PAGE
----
Memory is an animal which barks with various mouths — takes you through the interplay of documentary and feature, real and imaginable, collective and personal and poses the main question: When remembering past events, can we find a loophole to break out of the nationalist narrative? It touches on the topic of collective memory in russia related to the Second World War and how it was manipulated to form national narratives.

The film identifies personal experiences and memories that intersect with those of society to combine the individual and public spheres. Public commemoration, the aggressive patriotic upbringing of children and adolescents, the cult of state power, and the cult of victory form a war-oriented identity. In contrast, the individual memory about the Second World War among those who experienced it instead reflects on the violent, destructive, and tragic side. This discrepancy allows identifying algorithms of violence and memory manipulation. By highlighting gaps between individual and collective memory one can try to demythologize the past.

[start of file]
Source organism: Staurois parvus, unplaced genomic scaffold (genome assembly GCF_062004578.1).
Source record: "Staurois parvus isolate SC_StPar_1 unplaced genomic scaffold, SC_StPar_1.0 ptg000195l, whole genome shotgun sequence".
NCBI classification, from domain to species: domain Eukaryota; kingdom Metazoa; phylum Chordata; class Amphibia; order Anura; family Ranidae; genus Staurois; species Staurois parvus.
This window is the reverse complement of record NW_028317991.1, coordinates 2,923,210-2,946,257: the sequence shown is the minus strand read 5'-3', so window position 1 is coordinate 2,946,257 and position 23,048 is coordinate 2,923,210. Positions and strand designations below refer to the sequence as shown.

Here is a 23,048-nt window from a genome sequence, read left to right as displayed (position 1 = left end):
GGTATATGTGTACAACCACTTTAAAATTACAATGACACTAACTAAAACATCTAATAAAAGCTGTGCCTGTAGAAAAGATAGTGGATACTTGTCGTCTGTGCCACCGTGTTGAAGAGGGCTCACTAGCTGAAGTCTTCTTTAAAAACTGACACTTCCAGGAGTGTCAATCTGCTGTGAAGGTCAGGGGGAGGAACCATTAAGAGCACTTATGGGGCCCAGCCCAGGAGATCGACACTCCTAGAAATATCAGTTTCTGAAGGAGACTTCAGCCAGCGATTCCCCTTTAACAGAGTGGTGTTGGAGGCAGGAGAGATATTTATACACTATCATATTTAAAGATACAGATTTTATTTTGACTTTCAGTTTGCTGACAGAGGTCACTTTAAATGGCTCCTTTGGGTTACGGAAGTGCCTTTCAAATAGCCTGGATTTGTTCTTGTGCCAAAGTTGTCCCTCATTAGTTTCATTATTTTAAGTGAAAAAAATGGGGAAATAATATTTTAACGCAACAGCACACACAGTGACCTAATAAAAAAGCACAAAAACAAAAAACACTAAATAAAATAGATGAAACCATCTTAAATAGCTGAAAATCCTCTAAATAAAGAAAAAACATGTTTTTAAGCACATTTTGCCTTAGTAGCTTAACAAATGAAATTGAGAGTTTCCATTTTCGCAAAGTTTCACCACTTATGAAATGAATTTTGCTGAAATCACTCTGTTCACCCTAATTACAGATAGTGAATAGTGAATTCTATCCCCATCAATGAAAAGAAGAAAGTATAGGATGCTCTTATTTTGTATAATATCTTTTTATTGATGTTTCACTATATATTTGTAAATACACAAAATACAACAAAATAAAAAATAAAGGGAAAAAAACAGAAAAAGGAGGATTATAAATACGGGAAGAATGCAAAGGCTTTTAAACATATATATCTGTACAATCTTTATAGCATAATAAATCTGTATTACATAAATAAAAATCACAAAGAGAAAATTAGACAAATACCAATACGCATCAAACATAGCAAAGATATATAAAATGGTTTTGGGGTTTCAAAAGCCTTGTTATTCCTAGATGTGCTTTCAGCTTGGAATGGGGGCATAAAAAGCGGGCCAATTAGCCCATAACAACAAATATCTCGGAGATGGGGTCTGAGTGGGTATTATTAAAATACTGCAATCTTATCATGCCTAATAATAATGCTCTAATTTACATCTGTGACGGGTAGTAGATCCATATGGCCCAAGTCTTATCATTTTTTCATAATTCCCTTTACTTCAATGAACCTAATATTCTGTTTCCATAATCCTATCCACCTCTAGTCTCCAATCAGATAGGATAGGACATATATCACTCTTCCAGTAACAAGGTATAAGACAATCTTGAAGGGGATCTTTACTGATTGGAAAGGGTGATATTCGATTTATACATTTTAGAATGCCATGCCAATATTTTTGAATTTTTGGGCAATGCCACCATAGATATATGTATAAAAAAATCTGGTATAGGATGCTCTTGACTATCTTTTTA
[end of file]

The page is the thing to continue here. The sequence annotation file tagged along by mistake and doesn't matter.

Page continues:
Trailer of the video

In the picture you can see a person sitting on a sack wearing headphones and watching the videos created by Jeanna. The videos are shown on two black computer screens and have different content, but are shown simultaneously. Around the exhibit there are green and brown curtains hanging.

In the picture you can see a white curtain, which is hanging on one of the sides of the exhibit (in front of the window). On the curtain there is an embroidery with images of imaginary monsters and a sentence “Memory is an animal which barks with various mouths”. There is a ray of light pointed at the curtain.